Douglas Hofstadter


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which is the book that contains the description of "metacat" ?

>>By douggi   (Saturday, 25 Jan 2003 12:56)

the german title is "die fargonauten". that's the one with copycat, metacat etc.

>>By mg   (Saturday, 25 Jan 2003 12:56)

Ah, ok. I think the english one is "Fluid Concepts & Creative Analogies". By Hofstadter and the "Fluid Analogies Research Group" (FARG :-)) at the University of Michigan.

>>By douggi   (Saturday, 25 Jan 2003 12:56)

By the way, this seems to be the official website about the book:
There's also a link to a review at the bottom.

>>By douggi   (Saturday, 25 Jan 2003 12:56)

whichi is the book that contains the description of "rentacar"?
(do you think we have just made a loop?)

>>By rafo   (Saturday, 25 Jan 2003 12:56)

rentacar ??

>>By mg   (Saturday, 25 Jan 2003 12:56)

as metacat but a note higher

>>By rafo   (Saturday, 25 Jan 2003 12:56)

hmm... I assume you are kidding. yes yes. You are kidding. All is fine...

>>By mg   (Saturday, 25 Jan 2003 12:56)

I tried to make a simil with a canon or a fuge I donĀ“t remember which is the one that repeats itself but always a note higher

>>By rafo   (Saturday, 25 Jan 2003 12:56)

ok, what's next ? flyakite ?

>>By mg   (Saturday, 25 Jan 2003 12:56)

that one's good!... what do you think is the most important learning that the book GEB: EGB gave you?

>>By rafo   (Saturday, 25 Jan 2003 12:56)

>that one's good!... what do you think is the most important learning that the book >GEB: EGB gave you?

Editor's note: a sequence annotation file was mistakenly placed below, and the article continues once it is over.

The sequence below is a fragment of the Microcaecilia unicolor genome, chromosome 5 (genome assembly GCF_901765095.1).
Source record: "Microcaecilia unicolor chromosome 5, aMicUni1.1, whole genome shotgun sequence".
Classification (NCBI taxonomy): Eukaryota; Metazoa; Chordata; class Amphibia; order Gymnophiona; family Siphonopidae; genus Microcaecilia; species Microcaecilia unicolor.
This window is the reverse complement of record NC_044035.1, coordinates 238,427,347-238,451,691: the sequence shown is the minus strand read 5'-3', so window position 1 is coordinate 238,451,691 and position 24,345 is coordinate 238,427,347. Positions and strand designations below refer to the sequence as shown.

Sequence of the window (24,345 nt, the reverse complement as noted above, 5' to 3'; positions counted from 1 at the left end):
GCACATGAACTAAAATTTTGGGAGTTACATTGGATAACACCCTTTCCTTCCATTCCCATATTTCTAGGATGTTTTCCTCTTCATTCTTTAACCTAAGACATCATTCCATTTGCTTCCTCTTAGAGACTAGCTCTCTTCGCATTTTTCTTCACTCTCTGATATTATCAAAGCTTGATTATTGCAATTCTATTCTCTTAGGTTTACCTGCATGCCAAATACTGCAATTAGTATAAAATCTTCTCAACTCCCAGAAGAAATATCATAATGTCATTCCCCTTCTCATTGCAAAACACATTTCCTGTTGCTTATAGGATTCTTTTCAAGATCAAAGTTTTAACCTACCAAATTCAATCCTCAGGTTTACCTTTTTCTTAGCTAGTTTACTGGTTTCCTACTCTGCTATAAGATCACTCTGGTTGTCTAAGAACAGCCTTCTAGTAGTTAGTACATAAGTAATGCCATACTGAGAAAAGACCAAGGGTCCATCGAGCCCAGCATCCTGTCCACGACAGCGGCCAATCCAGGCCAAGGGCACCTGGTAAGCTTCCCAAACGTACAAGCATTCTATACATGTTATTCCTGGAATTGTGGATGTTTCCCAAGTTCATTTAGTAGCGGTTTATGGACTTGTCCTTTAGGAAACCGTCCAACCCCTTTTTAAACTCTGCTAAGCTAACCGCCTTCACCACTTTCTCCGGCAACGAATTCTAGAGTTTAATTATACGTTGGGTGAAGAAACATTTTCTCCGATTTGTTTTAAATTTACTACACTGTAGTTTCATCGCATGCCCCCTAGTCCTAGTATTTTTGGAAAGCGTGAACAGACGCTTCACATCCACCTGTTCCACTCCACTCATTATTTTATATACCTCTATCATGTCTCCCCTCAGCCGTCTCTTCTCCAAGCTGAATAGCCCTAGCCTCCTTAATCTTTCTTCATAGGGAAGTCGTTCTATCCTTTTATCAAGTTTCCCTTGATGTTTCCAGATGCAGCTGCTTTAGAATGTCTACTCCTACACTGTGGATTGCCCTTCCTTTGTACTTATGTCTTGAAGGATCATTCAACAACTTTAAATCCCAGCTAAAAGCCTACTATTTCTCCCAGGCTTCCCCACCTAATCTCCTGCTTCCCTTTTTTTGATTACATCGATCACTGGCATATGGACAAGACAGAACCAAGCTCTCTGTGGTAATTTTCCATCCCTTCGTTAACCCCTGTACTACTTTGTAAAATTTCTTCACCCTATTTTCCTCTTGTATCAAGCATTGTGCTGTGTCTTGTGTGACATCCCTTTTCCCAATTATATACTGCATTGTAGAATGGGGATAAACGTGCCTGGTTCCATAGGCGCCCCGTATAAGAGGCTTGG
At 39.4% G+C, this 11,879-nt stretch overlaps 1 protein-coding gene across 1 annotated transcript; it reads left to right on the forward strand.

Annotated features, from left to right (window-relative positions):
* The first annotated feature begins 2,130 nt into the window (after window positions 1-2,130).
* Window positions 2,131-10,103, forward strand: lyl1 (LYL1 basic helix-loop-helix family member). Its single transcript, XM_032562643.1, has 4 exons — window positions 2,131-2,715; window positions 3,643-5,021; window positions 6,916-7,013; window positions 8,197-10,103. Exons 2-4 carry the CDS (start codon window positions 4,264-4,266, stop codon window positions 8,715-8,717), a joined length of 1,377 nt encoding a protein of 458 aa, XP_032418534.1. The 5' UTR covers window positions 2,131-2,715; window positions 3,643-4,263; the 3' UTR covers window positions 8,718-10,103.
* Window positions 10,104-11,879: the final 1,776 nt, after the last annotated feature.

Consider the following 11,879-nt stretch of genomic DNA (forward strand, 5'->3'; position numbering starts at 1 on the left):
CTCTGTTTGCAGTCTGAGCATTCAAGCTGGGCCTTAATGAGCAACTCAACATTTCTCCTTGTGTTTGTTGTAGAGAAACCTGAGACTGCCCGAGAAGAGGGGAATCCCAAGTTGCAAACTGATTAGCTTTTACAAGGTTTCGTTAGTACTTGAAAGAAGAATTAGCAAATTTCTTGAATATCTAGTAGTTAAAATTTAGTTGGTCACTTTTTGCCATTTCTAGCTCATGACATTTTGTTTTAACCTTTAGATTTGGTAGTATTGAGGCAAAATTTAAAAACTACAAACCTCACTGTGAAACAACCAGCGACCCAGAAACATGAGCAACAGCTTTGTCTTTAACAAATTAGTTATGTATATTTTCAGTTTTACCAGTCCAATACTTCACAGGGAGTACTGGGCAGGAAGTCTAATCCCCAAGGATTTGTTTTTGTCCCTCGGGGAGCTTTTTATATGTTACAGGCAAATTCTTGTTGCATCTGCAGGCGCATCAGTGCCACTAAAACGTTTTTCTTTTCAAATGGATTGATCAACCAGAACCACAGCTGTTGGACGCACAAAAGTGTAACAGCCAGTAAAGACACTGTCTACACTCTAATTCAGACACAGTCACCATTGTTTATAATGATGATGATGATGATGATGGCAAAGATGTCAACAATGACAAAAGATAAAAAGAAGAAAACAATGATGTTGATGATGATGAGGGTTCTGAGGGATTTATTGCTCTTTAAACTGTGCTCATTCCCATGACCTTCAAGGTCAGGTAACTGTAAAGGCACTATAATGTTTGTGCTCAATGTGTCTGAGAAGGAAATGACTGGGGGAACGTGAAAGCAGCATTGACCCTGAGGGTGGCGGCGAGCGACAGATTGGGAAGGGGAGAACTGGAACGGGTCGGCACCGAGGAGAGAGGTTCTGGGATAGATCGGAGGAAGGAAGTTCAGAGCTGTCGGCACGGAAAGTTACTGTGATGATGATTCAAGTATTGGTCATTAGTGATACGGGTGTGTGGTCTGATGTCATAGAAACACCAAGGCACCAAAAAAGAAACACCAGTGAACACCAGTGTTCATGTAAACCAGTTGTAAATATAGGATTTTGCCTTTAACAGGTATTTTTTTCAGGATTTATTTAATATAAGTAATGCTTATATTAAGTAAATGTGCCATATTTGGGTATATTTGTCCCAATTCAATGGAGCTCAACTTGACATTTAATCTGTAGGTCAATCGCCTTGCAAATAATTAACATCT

language is all I have. And language expands through paradoxes

>>By keaton   (Saturday, 25 Jan 2003 12:56)

What's first: language or thought?

>>By rafo   (Saturday, 25 Jan 2003 12:56)

I think, thought comes first. Spiders probably kind of 'think', but I doubt they talk about it much. Trees think something like 'ahhh let's turn to the south - where the sun is'. But I don't think there's much communication among trees. At least they don't need to talk to turn to the south. So I can imagine thoughts without language, but I can't imagine language without thoughts.

The most important learning? Not sure if I learned something by reading GEB. It was fun to 'think along with Hofstadter'. That's what I liked.

Language expands through paradoxes ? I don't get it.

>>By mg   (Saturday, 25 Jan 2003 12:56)

A paradox, more or less, is a statement that appears to be contradictory (like "the sound of silence"). I don't know in what way you mean it expands language, but it is exciting to think of a paradox as a system that contains both thesis and antithesis to support one only truth. It would be something like Godel's theorem but in language.

>>By rafo   (Saturday, 25 Jan 2003 12:56)